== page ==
This Tutorial is intended to demonstrate the step-by-step installation and configuration of a PHP development environment in Fedora 27 using Apache, MariaDB and PhpMyAdmin.
For those who want to migrate to Linux or just change the distribution to Fedora and also set up a framework for PHP development, this article is to show how easy it is to do this task without too much headache. The structure to be mounted will be with Apache, PHP, MariaDB and PhpMyAdmin.
Before you begin the installation, make sure your distribution is up to date. For those who are not yet familiar with the distribution, simply access the terminal and log in as root. To do this, type:
Then enter your password and press Enter.
At this point you should already be logged in as root. To perform the update, run the following command:
# dnf update -y
So you will be updating without having to confirm the action. If you want to confirm, simply remove the “- y” from the command.
Now let’s go to the Apache installation (to learn more about Apache, visit the apache.org page). To do this, run the terminal:
# dnf install httpd -y
Wait for the installation process to finish and run the following command to start the program:
# systemctl start httpd.service
After running the command, there are two ways to know if everything is working properly. The first is to access the address:
→ https: // localhost
The “Fedora Test Page” should appear, as in the figure below.
The second way, is through the command:
# systemctl status httpd.service
If everything is working correctly, the response of the command should look like the figure below:
If you want to start Apache with the operating system, you can do so by running the command:
# systemctl enable httpd.service
At the moment, only local access is allowed by the system. If you want to release public access to the page, you must allow it through the Firewall.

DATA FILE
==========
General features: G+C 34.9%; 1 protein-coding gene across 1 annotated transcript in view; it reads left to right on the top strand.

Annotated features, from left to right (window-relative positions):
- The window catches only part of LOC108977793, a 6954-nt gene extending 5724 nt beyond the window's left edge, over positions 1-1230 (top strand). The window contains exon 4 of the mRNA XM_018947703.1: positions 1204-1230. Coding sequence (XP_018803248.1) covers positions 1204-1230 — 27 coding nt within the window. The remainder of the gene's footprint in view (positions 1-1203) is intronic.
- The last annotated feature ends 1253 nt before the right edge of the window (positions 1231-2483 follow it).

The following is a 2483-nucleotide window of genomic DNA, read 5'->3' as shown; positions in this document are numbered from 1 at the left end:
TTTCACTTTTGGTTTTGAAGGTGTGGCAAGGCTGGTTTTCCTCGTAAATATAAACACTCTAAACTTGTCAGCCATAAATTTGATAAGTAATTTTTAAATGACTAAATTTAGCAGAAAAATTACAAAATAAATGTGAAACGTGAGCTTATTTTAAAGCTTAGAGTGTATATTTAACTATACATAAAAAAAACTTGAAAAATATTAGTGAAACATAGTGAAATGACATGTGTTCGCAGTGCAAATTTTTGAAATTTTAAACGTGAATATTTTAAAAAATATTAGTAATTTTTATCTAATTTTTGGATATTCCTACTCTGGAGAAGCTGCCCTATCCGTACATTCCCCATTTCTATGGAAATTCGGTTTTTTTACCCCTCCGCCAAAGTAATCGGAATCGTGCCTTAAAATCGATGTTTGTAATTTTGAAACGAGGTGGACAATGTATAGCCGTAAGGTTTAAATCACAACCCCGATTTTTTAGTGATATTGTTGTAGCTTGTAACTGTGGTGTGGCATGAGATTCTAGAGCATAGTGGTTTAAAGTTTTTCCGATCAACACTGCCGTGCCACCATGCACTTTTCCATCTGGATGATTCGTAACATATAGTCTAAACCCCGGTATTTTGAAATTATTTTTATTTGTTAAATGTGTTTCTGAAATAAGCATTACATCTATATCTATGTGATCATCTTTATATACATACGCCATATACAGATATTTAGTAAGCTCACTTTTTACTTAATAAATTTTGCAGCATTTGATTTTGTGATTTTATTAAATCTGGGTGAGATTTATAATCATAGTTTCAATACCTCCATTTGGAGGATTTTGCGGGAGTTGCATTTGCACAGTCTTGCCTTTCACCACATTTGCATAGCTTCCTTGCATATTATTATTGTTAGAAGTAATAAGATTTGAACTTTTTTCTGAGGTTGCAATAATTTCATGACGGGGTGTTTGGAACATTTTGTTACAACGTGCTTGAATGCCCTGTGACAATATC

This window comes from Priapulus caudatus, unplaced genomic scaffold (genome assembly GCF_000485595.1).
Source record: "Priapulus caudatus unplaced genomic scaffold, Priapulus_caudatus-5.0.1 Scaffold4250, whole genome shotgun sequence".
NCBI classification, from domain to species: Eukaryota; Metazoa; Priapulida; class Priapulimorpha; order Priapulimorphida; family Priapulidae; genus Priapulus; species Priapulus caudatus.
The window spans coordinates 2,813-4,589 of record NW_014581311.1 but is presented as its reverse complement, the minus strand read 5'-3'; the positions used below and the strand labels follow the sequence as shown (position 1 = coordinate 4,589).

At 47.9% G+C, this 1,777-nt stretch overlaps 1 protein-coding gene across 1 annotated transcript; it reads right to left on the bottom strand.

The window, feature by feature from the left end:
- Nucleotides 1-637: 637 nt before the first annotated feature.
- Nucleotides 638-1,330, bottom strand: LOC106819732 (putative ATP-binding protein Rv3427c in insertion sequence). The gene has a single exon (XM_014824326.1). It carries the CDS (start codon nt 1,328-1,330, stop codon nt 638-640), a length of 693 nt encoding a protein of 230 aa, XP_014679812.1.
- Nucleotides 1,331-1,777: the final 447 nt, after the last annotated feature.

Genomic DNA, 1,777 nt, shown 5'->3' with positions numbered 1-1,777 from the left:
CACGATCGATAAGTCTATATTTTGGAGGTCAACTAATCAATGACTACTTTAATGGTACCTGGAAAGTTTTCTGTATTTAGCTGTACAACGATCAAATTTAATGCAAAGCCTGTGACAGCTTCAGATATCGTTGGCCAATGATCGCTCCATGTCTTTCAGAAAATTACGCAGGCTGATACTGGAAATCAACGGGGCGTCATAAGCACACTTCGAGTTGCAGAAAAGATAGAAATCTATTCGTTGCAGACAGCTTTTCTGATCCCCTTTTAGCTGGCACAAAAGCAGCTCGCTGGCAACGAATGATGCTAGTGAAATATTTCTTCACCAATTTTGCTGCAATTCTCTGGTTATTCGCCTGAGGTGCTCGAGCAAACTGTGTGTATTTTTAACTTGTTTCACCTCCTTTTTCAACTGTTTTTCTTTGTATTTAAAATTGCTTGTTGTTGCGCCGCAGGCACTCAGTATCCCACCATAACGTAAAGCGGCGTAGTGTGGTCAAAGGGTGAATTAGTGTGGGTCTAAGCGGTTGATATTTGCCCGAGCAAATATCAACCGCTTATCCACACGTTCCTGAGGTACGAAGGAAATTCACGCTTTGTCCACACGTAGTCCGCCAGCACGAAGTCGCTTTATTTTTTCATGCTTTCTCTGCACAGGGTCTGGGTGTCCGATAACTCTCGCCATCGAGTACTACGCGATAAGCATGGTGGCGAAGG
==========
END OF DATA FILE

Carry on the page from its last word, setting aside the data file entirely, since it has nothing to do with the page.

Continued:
To allow access to the page via HTTP, type:
# firewall-cmd –permanent –add-port = 80 / tcp
And for HTTPS access (HTTP with an extra security layer), type:
# firewall-cmd – permanent –add-port = 443 / tcp
After you type the commands, you must restart the Firewall for the changes to take effect. To do this, run:
# systemctl reload firewalld
Ready. Your Apache is already installed and configured to run your environment. Now we will install the MariaDB database manager system.
To do the MariaDB installation (learn more about MariaDB at mariadb.org), run the following command:
# dnf install mariadb-server -y
Then start MariaDB:
# systemctl start mariadb.service
If you want to enable it, start with the operating system, type:
# systemctl enable mariadb.service
By default, it is necessary to enable the MariaDB root password, to do this execute the following command:
With this, there must be the following return (be aware of the settings after entering the new password):
NOTE: RUNNING ALL PARTS OF THIS SCRIPT IS RECOMMENDED FOR ALL MariaDB
SERVERS IN PRODUCTION USE! PLEASE READ EACH STEP CAREFULLY!
In order to log into MariaDB to secure it, we’ll need the current
password for the root user. If you’ve just installed MariaDB, and
you have not set the root password yet, the password will be blank,
so you should just press enter here.
Enter password for root (enter for none): [ENTER]
OK, successfully used password, moving on …
Setting the root password ensures that nobody can log into the MariaDB
root user without the proper authorization.
Set root password? [Y / n] y
New password: [Enter root password]
Re-enter new password: [Repeat password]
Password updated successfully!
Reloading privilege tables ..
By default, MariaDB installation has an anonymous user, allowing anyone
to log into MariaDB without having a user account created for
them. This is intended only for testing, and to make the installation
go a bit smoother. You should remove them before moving into a